My stepfather’s dog, blind, races across the yard,
counting his steps to the fence, veering away
seconds before collision. Even if he can’t see
or catch squirrels, he is there, immersed in memory,
knowing one afternoon he could get lucky,
stumbling on his prey, pinning the small animal,
sinking his teeth into the flesh below its head,
swinging its body’s pendulum, breaking its neck.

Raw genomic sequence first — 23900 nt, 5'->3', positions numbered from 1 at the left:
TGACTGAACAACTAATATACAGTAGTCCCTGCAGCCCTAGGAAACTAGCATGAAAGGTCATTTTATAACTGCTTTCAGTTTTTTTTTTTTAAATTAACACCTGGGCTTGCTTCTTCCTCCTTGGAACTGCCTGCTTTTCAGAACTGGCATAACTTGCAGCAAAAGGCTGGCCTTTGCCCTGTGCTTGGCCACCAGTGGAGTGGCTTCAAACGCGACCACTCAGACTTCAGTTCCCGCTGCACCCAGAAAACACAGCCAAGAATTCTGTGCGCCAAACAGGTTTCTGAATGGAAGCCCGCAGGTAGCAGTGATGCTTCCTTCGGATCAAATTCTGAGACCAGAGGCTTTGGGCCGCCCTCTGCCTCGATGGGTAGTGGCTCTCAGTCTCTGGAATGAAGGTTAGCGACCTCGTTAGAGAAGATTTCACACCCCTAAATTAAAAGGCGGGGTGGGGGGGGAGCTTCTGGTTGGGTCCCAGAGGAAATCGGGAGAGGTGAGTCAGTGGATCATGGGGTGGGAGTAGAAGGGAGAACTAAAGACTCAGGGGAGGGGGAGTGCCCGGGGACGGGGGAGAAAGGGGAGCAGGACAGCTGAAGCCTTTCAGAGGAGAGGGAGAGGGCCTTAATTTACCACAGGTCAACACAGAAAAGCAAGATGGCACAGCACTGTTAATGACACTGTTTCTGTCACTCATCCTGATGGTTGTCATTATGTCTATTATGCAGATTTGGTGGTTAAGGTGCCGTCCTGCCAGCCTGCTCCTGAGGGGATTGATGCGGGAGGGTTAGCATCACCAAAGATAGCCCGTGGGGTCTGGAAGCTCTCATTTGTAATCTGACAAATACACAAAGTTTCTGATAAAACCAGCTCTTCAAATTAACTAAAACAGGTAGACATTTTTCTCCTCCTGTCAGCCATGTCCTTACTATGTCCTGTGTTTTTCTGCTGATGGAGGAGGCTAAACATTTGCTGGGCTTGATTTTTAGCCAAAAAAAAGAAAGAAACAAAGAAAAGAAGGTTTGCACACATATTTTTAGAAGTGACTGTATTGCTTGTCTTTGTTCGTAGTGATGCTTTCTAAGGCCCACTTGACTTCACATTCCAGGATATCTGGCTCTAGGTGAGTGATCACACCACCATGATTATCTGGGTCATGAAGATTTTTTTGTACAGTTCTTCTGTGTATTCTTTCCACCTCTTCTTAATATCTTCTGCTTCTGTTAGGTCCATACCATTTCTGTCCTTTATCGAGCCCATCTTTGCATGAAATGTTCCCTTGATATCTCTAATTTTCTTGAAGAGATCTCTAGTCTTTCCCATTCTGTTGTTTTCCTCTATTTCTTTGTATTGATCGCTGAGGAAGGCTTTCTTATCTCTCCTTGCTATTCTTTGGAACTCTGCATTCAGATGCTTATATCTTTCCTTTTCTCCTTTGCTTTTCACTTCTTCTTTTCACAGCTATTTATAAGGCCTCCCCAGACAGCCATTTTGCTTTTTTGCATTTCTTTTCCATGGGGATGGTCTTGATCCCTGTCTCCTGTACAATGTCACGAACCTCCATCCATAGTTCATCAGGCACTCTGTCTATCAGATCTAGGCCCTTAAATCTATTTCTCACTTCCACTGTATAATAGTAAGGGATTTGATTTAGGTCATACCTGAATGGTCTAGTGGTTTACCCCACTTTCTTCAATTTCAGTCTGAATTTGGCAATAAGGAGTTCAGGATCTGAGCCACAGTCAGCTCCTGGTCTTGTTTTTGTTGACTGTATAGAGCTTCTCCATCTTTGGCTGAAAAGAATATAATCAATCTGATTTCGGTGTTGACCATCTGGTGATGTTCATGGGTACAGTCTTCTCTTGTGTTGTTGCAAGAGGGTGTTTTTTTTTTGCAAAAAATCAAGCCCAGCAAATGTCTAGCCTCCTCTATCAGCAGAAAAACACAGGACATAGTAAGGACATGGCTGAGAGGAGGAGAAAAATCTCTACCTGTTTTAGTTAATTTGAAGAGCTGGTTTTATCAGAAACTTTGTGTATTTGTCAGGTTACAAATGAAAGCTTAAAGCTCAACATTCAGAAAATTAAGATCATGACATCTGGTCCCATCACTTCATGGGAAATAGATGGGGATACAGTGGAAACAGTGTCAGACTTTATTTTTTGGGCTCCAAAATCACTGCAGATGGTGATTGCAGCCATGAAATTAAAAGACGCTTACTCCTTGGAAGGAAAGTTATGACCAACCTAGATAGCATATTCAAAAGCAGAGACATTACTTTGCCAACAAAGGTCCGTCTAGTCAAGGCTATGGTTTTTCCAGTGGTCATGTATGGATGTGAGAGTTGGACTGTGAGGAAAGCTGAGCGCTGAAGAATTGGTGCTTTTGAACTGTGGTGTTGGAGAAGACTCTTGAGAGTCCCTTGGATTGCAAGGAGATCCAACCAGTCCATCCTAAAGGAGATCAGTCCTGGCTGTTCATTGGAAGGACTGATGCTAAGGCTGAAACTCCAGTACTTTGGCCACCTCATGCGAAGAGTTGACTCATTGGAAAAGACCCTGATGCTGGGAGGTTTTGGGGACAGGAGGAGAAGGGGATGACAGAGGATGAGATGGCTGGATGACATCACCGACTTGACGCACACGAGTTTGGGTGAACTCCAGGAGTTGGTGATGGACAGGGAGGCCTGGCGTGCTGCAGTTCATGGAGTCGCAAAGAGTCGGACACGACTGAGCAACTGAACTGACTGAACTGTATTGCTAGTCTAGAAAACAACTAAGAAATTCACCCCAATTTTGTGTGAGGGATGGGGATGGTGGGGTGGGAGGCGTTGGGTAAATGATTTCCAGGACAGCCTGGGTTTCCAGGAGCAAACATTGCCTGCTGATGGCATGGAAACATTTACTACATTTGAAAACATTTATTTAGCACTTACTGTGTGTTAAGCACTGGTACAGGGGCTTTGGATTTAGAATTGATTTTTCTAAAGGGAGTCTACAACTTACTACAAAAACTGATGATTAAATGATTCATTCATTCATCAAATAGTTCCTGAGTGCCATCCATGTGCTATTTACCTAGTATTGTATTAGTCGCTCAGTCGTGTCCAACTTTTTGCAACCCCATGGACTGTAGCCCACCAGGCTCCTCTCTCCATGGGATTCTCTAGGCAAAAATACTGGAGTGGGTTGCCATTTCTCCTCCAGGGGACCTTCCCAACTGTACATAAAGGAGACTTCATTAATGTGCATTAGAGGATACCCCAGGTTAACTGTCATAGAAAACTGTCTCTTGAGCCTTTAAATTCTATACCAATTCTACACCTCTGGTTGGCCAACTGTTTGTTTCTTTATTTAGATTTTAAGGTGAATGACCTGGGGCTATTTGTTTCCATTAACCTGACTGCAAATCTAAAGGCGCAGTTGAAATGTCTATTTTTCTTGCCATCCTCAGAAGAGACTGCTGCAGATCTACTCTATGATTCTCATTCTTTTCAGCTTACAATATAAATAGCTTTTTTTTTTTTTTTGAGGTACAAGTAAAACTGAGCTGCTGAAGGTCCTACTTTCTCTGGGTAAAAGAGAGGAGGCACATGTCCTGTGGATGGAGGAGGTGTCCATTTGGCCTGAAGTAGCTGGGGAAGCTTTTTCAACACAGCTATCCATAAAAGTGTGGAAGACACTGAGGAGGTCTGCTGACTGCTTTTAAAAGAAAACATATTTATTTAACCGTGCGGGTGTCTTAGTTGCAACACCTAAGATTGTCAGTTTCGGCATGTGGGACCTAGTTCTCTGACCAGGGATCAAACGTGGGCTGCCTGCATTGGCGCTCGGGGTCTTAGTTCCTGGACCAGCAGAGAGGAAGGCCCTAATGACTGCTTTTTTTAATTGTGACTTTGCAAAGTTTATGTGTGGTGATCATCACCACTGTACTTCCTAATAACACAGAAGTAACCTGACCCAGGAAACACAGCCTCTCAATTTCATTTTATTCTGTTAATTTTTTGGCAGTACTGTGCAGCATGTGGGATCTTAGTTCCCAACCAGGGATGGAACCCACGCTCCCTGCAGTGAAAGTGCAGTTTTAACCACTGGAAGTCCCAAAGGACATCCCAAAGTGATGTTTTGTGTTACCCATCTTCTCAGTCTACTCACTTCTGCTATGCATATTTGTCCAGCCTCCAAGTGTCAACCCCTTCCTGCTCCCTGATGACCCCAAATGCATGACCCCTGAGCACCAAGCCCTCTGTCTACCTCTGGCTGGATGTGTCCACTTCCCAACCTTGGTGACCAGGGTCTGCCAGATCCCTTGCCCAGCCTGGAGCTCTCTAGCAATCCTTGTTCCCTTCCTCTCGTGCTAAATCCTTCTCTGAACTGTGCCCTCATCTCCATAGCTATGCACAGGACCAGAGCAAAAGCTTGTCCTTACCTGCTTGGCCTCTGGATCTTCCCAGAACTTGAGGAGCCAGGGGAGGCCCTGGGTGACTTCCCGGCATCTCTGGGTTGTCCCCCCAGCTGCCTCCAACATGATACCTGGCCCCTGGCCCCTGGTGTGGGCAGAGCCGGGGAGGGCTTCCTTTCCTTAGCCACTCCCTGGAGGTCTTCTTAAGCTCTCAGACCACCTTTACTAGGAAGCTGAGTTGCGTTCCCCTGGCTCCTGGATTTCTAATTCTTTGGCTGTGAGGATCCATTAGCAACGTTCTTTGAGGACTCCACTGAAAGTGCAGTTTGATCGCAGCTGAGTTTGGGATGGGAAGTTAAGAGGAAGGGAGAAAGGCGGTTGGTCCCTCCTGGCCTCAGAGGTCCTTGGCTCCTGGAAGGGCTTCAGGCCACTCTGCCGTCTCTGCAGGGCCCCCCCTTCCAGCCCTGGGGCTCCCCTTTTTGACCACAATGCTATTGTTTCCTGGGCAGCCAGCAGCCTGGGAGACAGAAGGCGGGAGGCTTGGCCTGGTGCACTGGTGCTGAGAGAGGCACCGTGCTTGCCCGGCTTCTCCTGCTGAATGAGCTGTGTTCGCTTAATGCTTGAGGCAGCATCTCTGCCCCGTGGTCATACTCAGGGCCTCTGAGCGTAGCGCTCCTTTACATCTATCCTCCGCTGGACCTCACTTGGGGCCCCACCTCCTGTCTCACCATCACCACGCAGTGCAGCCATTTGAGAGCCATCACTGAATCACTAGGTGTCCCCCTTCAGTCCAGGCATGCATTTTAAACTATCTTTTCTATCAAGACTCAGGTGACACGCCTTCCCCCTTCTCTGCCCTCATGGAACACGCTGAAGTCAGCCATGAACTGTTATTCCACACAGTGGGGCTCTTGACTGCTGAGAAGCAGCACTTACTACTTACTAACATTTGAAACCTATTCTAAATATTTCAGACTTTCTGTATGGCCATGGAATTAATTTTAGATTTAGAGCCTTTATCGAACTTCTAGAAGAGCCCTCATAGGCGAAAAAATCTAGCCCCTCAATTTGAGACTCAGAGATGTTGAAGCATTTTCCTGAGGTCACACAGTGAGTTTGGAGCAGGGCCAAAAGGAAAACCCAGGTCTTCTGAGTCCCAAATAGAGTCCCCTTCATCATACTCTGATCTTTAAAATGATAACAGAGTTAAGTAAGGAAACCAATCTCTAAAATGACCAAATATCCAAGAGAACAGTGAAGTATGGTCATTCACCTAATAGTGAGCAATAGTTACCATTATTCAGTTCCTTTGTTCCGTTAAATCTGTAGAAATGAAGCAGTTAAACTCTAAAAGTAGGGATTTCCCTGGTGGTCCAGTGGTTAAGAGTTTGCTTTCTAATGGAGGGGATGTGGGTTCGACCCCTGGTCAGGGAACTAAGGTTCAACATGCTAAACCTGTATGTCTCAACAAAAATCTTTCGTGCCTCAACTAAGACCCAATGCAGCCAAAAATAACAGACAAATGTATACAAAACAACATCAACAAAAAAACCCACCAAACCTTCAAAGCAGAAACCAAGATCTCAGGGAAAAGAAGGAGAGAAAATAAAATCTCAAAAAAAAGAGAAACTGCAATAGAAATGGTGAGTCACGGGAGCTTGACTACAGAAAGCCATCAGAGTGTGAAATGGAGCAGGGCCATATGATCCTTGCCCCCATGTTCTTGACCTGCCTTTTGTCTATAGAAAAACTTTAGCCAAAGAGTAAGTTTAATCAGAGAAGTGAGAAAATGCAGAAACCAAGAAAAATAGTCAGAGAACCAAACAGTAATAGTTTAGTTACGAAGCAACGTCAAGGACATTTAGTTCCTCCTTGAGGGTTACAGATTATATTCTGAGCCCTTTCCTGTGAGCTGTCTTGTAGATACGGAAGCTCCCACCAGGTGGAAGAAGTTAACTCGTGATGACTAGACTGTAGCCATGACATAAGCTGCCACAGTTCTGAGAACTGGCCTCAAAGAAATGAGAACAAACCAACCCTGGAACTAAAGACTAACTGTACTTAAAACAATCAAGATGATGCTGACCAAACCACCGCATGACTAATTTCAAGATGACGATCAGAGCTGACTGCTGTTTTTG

My stepfather questions nurses, curses attendants
and my mother, who cares for him alone, while
working his muscles, his legs and arms, grasping
canes and walkers and through brute will commands
his body to inhabit the same space as before, no longer
aware of reason or capable of restraint — ready.